Ewan McGregor … Danny Torrance
Doctor Sleep Review:
Warner Bros. has gone out of its way, across trailers and TV spots and bus ads, to remind you that Mike Flanagan’s Doctor Sleep is the cinematic follow-up to Stanley Kubrick’s The Shining. (Kubrick’s estate, somewhat tellingly, has been sharing Doctor Sleep material across its social handles as well.) This is fascinating for a number of reasons, chiefly that Stephen King, who wrote the novels that both The Shining and Doctor Sleep are based on, didn’t care for Kubrick’s adaptation, objecting to its emotional remoteness and the frenzied pitch of Jack Nicholson’s performance. That the sequel would be made, all these years after the first film, based on a novel that has very little to do with The Shining, at a time when King has never had as much cultural cache, is absolutely astounding. The fact that it adheres so closely to Kubrick’s aesthetic (or at least Warner Bros. wants you to believe that it does) is an even bolder choice. And yet, defying every odd, Doctor Sleep manages to both be a successful follow-up to Kubrick’s film and very much its own movie, with a distinct tone, pace, and sensibility. And those internal conversations, between an original and its sequel, an adaptation and a faithful recreation, make the movie even better and more interesting. Seriously, it’s great.
Danny Torrance, played in The Shining by Danny Lloyd and in flashback here by Roger Dale Floyd, has grown up. Now he’s Ewan McGregor, drinking heavily as a way to block out the horrors that have followed him home from the Overlook Hotel. McGregor is an odd choice for the role but ends up being a perfect adult Danny; his face is all anguished self-doubt, contorting often into a kind of three-dimensionalized representation of worry. Eventually, Danny gets clean and starts to work in a hospice; the movie’s title is the nickname the residents have dubbed him, since, with the aid of his otherworldly abilities, he is able to soothe the elderly patients when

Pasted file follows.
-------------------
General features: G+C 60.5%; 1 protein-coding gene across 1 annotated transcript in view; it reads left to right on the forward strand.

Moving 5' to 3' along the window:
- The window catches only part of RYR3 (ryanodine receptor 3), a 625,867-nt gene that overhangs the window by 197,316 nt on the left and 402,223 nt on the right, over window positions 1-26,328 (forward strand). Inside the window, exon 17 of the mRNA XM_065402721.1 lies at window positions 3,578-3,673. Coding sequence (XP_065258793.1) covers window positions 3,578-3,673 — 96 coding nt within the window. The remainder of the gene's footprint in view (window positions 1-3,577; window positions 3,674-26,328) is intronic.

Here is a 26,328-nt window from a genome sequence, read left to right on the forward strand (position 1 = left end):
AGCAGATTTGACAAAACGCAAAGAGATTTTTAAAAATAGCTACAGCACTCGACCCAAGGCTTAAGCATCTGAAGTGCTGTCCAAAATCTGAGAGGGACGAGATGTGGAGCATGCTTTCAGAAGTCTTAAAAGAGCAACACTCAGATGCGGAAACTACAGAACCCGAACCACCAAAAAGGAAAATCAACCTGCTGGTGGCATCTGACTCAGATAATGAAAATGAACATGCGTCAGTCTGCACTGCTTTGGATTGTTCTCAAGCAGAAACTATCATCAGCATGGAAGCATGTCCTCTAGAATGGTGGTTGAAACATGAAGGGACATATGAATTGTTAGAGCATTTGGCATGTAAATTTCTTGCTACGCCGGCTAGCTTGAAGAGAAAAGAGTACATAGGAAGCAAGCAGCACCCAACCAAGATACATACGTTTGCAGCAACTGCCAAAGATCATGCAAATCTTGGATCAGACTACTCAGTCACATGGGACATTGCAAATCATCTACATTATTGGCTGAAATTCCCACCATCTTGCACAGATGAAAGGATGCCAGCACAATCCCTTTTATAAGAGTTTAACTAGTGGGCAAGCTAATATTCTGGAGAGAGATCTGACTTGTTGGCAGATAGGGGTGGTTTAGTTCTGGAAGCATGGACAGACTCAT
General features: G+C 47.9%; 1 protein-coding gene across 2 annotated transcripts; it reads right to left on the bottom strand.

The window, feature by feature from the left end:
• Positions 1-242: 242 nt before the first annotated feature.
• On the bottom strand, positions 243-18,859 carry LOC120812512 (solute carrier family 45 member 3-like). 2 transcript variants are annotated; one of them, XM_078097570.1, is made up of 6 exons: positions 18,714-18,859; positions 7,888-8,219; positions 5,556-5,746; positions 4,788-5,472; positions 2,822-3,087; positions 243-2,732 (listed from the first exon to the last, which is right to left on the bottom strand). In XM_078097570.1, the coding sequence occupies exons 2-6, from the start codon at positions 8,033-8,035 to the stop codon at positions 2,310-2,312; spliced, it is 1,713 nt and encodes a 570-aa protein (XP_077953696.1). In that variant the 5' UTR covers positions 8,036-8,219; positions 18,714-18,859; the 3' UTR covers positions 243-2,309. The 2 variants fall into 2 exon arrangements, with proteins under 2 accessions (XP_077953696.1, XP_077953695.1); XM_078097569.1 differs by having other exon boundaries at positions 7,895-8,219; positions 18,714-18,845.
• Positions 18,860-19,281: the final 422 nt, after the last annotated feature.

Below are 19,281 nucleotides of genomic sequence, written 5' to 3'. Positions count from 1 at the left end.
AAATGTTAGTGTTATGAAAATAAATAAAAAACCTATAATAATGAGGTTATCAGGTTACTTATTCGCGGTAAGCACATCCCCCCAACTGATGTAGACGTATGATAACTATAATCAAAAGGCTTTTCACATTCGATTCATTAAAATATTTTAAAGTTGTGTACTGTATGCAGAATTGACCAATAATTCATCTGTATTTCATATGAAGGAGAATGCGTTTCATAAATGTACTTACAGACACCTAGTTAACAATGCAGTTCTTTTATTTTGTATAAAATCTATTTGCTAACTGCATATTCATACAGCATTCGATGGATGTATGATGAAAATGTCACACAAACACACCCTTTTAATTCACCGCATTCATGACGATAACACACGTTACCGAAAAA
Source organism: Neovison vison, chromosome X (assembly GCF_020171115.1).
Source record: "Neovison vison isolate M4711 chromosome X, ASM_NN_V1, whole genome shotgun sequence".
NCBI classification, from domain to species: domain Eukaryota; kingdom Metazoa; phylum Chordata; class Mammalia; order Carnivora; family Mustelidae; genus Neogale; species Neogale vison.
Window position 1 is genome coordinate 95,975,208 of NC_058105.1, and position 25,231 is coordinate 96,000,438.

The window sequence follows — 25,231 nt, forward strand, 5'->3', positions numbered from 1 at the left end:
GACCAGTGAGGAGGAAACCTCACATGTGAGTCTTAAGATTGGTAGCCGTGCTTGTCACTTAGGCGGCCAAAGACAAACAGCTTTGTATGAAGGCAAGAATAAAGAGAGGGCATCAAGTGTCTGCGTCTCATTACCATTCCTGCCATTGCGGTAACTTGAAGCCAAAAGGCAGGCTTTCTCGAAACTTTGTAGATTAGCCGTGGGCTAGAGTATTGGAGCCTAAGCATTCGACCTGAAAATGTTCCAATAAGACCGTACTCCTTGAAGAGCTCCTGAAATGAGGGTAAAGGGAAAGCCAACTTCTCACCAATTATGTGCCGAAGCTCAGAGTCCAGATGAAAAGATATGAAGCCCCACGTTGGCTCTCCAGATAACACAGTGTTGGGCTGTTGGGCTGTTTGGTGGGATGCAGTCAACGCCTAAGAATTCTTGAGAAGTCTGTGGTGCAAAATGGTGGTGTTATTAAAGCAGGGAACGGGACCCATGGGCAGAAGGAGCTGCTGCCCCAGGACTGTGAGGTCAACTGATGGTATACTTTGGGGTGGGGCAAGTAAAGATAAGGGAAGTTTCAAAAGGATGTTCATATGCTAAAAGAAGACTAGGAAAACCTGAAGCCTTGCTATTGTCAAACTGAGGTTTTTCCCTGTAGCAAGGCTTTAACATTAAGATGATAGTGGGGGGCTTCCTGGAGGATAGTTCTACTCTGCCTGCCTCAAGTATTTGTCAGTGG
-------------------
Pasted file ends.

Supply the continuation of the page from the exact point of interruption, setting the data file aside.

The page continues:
Of course, his relatively simple life of recovery and community is disrupted by a band of roving, seemingly immortal creatures that call themselves The True Knot, led by Rose the Hat (Rebecca Ferguson). The True Knot hunt down folks that, like Danny, “shine,” and steal their essence, which is visualized as a vaporous fog. Danny ultimately connects with a young girl named Abra (newcomer Kyliegh Curran) and attempts to save her from being the cultish group’s latest victim.
Going into Doctor Sleep, it’s chiefly important to remember that this is not The Shining, despite what all of the marketing might suggest. The Shining is a masterpiece, a complicated, multilayered look at alcoholism and insanity, and one of the most tightly controlled, claustrophobic horror movies ever. Doctor Sleep, on the other hand, is oftentimes bright and expansive. Instead of being emotionally reserved, it’s big-hearted and open. There are multiple locations and large swaths of the story that resemble an old-fashioned road movie (except, you know, horrifying). And in adapting the book, Flanagan (serving as both writer and director) has made some smart decisions, bringing it closer in line with Kubrick’s original and making it much more palpable for audiences (sorry, fans of The True Knot’s single, gnarled tooth). In a way, the changes Kubrick made to King’s text have made it much easier to mount a cinematic follow-up. For one, Kubrick froze the ghoulish, ghost-filled Overlook Hotel; King burned it to the ground. It’s hard to think of a single pop culture property that has been more forensically picked apart than Kubrick’s 1980 classic, especially when you factor in things like Rodney Ascher’s terrific documentary Room 237 and the sequence in Ready Player One where Steven Spielberg faithfully recreates his late mentor’s set pieces.
Flanagan seems to understand that, and wisely chooses to zig where others would have zagged. He definitely swings big (the movie is even longer than the original), including with some things that are way too spoiler-y to discuss here, but he clearly knows the kind of world he’s entering into. He’s respectful of it and yet is comfortable with advancing it. Also, since he knows the obsessive nature of The Shining faithfuls, he’s littered the movie with Easter eggs and callbacks, ranging from the various numbers you’ll see throughout the film to set decoration and the wardrobes of certain characters. Also, if you were worried that, through some technological witchcraft, the original actors from The Shining would be returned to the year of our lord 1980, fear not. Deep fakes are some of the few creatures that refuse to take residence in the Overlook.
If you love The Shining, chances are you’ll love Doctor Sleep. If you loved the 2013 novel, you’ll probably love Doctor Sleep too (even with all of the changes, some major, some minor). And if you just want to go to the mall and get spooked with your friends on a Friday night, Doctor Sleep is good for that too. In some ways it’s a miraculous achievement, less flashy and subversive than Kubrick’s original, but still deeply unsettling and much, much warmer. It might not bowl you over like when you saw The Shining for the first time, but in a few more viewings, you might love it just as much. Come play with us.